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Ways of Making Your Teenage Child Quit Smoking


Guest post by Agnes J.

Teenage smoking is a common misdemeanor among deviant children, and those without any record of delinquency. Proper parenting skills are desperately needed by parents and guardians in order to discern this habit early enough in order to put ways in place to mitigate it. Smoking and general drug abuse is common among children in their early teens, since this is the age at which teenage curiosity to experiment with drugs is at its peak. There are different ways that parents can use in order to escape witnessing their teenage children turn into full-fledged smokers.

No SmokingRole-modeling is the perfect way to lead a teenager into acceptable standards of behavior. A parent should present a good example to his or her children in their formative stages of development by becoming beacons of morality in their homes. Children emulate what they see around their environment, and so it becomes of the essence that parents set high moral standards by “walking the talk.” Parents who want their kids to quit smoking should not be smokers themselves, lest the children think that it is legitimate if they (kids) too smoked.

Dialogue should be initiated between a parent and a child in order to establish what the root cause of his or her smoking habit could be. An informal tone should be adopted by a parent or guardian, as a too formal a talk can render the whole process futile. A parent must not interrogate the child or try to reprimand him or her, since this would cloud every effort in trying to diagnose the cause of the teen’s smoking, or even lead to a child’s withdrawal from any familial talk. As a parent, you should endeavor to acquire deeper insights into why your teenage child smokes, which would help in putting a stop to the habit.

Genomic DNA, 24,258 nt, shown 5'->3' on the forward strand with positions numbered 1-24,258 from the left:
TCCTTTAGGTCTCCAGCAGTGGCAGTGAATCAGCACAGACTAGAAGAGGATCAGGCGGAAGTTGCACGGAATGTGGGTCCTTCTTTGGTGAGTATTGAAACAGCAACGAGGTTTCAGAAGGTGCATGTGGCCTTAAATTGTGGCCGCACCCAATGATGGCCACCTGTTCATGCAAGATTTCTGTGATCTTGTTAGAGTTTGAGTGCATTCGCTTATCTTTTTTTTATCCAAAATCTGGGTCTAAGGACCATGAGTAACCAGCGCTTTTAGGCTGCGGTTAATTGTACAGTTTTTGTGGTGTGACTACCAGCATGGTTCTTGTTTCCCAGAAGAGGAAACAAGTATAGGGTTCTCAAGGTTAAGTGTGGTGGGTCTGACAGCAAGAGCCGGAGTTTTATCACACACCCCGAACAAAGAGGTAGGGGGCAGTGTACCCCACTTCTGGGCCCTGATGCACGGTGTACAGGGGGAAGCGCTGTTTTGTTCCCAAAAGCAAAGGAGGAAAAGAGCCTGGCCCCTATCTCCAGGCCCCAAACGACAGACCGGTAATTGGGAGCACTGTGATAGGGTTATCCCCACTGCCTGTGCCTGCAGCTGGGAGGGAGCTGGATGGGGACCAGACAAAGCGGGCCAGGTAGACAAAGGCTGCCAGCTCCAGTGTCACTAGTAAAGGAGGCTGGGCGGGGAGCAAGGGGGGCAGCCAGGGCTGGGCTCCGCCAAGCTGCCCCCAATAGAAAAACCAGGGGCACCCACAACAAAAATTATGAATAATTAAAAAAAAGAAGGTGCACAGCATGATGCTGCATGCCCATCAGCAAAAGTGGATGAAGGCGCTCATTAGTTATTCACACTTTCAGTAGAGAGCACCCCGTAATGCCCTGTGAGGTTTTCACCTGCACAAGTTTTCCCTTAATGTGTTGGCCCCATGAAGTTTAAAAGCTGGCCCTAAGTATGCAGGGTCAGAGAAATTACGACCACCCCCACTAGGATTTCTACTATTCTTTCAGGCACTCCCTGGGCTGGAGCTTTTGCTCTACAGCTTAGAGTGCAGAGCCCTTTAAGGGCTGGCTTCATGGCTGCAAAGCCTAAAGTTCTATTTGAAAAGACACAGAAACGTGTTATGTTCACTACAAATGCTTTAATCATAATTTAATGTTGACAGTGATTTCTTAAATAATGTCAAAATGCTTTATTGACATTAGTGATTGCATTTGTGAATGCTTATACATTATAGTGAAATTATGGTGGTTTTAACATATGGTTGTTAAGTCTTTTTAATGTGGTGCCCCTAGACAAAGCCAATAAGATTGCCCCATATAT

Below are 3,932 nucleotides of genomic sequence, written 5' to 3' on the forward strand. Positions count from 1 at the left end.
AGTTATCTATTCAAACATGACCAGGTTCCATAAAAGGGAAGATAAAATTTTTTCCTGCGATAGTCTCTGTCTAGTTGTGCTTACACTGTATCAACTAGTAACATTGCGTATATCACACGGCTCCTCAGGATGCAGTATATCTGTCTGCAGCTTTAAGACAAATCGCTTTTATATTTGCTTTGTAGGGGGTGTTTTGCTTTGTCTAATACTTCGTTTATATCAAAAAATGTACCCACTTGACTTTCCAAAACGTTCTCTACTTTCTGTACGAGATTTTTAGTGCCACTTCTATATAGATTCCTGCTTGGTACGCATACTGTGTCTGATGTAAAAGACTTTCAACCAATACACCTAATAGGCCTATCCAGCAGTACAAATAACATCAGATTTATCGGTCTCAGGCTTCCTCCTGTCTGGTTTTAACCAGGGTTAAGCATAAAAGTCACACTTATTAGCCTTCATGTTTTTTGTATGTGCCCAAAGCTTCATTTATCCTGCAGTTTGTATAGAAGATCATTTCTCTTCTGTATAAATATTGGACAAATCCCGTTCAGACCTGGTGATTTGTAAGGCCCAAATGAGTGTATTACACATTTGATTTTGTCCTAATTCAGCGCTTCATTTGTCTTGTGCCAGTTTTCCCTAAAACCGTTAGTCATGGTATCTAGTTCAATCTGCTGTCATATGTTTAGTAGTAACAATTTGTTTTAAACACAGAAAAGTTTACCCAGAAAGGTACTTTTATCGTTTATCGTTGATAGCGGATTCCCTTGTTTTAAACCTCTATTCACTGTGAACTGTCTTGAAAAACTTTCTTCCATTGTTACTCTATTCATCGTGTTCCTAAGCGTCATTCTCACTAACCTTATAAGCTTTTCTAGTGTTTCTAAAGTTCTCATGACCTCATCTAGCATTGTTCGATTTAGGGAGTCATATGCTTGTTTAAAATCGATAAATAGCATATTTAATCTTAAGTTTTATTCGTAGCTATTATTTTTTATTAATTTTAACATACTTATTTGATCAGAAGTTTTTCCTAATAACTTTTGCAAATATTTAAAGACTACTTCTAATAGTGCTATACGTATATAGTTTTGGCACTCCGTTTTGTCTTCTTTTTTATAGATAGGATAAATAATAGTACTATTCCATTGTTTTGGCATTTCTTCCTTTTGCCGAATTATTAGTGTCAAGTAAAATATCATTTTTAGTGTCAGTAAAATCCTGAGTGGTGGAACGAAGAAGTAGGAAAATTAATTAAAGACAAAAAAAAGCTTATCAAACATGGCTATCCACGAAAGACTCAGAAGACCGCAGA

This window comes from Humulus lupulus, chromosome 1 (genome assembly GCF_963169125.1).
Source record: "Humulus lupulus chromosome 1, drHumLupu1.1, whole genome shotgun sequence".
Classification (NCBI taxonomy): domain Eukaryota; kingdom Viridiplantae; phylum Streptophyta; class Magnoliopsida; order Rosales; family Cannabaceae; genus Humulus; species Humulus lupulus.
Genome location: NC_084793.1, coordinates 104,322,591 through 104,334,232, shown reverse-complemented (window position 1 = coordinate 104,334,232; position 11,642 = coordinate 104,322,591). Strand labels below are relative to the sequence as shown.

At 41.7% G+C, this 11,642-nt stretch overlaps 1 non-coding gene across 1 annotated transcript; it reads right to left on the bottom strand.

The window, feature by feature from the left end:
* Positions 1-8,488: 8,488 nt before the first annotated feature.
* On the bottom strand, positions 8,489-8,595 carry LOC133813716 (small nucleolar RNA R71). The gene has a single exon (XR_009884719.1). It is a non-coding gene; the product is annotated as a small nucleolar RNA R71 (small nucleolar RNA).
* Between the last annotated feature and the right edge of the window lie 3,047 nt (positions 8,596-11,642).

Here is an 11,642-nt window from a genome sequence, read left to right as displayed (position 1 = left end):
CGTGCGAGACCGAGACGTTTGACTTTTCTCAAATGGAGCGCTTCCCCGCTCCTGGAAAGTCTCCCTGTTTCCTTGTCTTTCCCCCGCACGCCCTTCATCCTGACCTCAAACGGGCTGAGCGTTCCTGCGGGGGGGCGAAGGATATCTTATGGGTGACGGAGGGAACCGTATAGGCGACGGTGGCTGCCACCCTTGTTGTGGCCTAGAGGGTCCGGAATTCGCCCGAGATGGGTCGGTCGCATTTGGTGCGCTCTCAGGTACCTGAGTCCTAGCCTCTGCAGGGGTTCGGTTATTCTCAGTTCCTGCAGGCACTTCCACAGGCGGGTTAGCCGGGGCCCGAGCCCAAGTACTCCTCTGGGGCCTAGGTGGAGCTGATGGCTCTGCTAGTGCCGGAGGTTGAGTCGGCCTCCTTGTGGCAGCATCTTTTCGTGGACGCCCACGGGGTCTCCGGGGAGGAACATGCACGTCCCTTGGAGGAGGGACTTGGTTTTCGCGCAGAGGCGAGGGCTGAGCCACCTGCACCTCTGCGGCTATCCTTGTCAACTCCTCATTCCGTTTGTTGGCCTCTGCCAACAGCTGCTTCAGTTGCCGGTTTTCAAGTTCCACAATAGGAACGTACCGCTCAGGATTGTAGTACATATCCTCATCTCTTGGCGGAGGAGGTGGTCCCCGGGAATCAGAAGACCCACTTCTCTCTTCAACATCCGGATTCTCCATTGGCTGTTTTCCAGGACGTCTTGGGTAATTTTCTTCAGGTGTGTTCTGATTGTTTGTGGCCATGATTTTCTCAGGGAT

Accessing parenting resources could also be helpful for parents who are naive in matters of parenting. Such portals as thefamilycompass.com offer advice and tips on parenting. A lot of articles on juvenile behavior and teen-parenting topics can be accessed in that repository free-of-charge. No harm is done in relating to the experience of others on matters of parenting.

It is important therefore, that parents learn to become good examples, talk to their children, and find out from others the best practices as far as parenting is concerned. Tips on how to go about all this can be accessed at www.thefamilycompass.com.

photo by normanack

How To Feed Your Family Without Going Broke


In this economy, who doesn’t want to save a dollar? The biggest expense most families have is food. Although food is a vital part of daily living, there are still some ways to save money on it and feed your family good, nutritious meals. Below are my top 5 food-saving tips for you and your family!

1. Dented/Discount Stores

Many areas have some sort of dented can or discount store that offers food well below retail prices. To find one, do an online search, as discount stores don’t do a lot of advertising (so that they can keep their prices low). The food at these stores is still good, but has ugly packaging. Sometimes, you can find prices up to 90% off of retail.

2. Sale Shopping

You can save money on groceries by only shopping the sales. The best way to do this is plan your meals around only what is on sale at your local grocery store. This takes a little bit of planning ahead, but will save you a lot of money in the end.

3. Larger Meals

I know this may seem counter intuitive, but by cooking in bulk, you can freeze the leftovers and have them for lunches or other meals. Often, it’s cheaper to buy and cook in bulk. Just remember to choose dishes, such as stews, that freeze well.